• Film: GoldenEye (1995) – Villain Alec Trevelyn plots with crime syndicate JANUS to gain control of a top secret star wars-like space-based satellite weapon known as GoldenEye.
    • Book: In a surprise twist at the end, the mastermind and true villain of the book is revealed to be the “victimized” Nena Bismaquer who seeks to avenge the death of her father. Having fallen in love with her while protecting her, Bond now kills her in cold blood in her isolated Everglades castle lair.
    • Film: The World Is Not Enough (1999) – In a surprise twist at the end, the mastermind and true villain of the film is revealed to be the “victimized” Electra King who seeks to avenge the death of her mother. Having fallen in love with her while protecting her, Bond now kills her in cold blood in her isolated Istanbul castle lair.

    ICEBREAKER (1983)

    007 battles a neo-Nazi army deep inside the Arctic Circle.

    • Book: Bond, on a mission in the Arctic Circle, rides a snow mobile while being chased by Russians.
    • Film: A View to a Kill (1985) – Bond, on a mission in the Arctic Circle, rides a snow mobile while being chased by Russians.
    • Book: Villain Count von Gloda’s lair is an “Ice Palace” deep inside the Arctic Circle.
    • Film: Die Another Day (2002) – Villain Gustav Graves’ lair is an “Ice Palace” deep inside the Arctic Circle.


    Artwork for Icebreaker (1983) and Die Another Day (2002)

    ROLE OF HONOR (1984)

    007 resigns from the Secret Service and finds himself being recruited…by SPECTRE!

    • Book: Villain Jay Anton Holy is obsessed with computers and the criminal applications of computers.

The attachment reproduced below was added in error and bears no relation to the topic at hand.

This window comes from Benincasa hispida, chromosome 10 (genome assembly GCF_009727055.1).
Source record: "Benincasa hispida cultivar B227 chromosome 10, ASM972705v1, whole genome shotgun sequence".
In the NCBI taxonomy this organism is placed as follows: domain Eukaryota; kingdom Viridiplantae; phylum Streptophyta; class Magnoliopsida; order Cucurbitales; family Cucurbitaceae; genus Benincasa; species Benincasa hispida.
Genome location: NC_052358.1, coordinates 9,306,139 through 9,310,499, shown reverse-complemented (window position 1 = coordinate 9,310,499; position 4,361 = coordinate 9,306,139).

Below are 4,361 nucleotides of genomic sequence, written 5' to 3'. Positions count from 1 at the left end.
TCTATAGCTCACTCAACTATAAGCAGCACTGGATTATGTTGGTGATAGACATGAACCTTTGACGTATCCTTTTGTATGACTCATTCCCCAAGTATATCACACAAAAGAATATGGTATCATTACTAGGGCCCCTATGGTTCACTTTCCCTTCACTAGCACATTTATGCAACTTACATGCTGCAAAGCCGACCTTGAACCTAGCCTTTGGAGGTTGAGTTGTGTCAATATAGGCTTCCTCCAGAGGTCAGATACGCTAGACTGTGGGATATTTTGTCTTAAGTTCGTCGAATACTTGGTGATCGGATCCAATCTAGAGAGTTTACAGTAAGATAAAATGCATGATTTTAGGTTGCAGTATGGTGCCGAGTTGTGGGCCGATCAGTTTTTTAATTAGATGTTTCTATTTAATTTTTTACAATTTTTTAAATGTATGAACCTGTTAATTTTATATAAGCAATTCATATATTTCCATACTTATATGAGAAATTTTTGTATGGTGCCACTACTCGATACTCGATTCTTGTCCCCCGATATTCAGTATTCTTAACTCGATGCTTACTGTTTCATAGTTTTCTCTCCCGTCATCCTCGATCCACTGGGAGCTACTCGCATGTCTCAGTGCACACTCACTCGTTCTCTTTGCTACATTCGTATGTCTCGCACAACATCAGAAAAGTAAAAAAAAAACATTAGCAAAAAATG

• Film: A View to a Kill (1985) – Villain Max Zorin is obsessed with computers and the criminal applications of computers.
    • Book: Bond “resigns” from the secret service and poses as a free agent in order to attract the attention of villain Jay Anton Holy.
    • Film: Licence To Kill (1989) – Bond resigns from the secret service and poses as a free agent in order to attract the attention of villain Franz Sanchez.
    • Book: Bond is instructed by secret service envoy Percy Proud while on leave in Monte Carlo.
    • Film: GoldenEye (1995) – Bond is evaluated by secret service envoy Caroline while on leave in Monte Carlo.
    • Book: Armed with only his ASP handgun, Bond battles a collection of heavily-armed masked terrorists room to room in a secret SPECTRE training simulator where 007 discovers several of his team dead.
    • Film: Die Another Day (2002) – Armed with only his P99 handgun, Bond battles a collection of heavily-armed masked terrorists room to room in a MI6 training simulator where Bond discovers several of his colleagues dead.
    • Book: The villain has an elaborate game room in his home where he role plays the Battle of Bunker’s Hill with toy soldiers.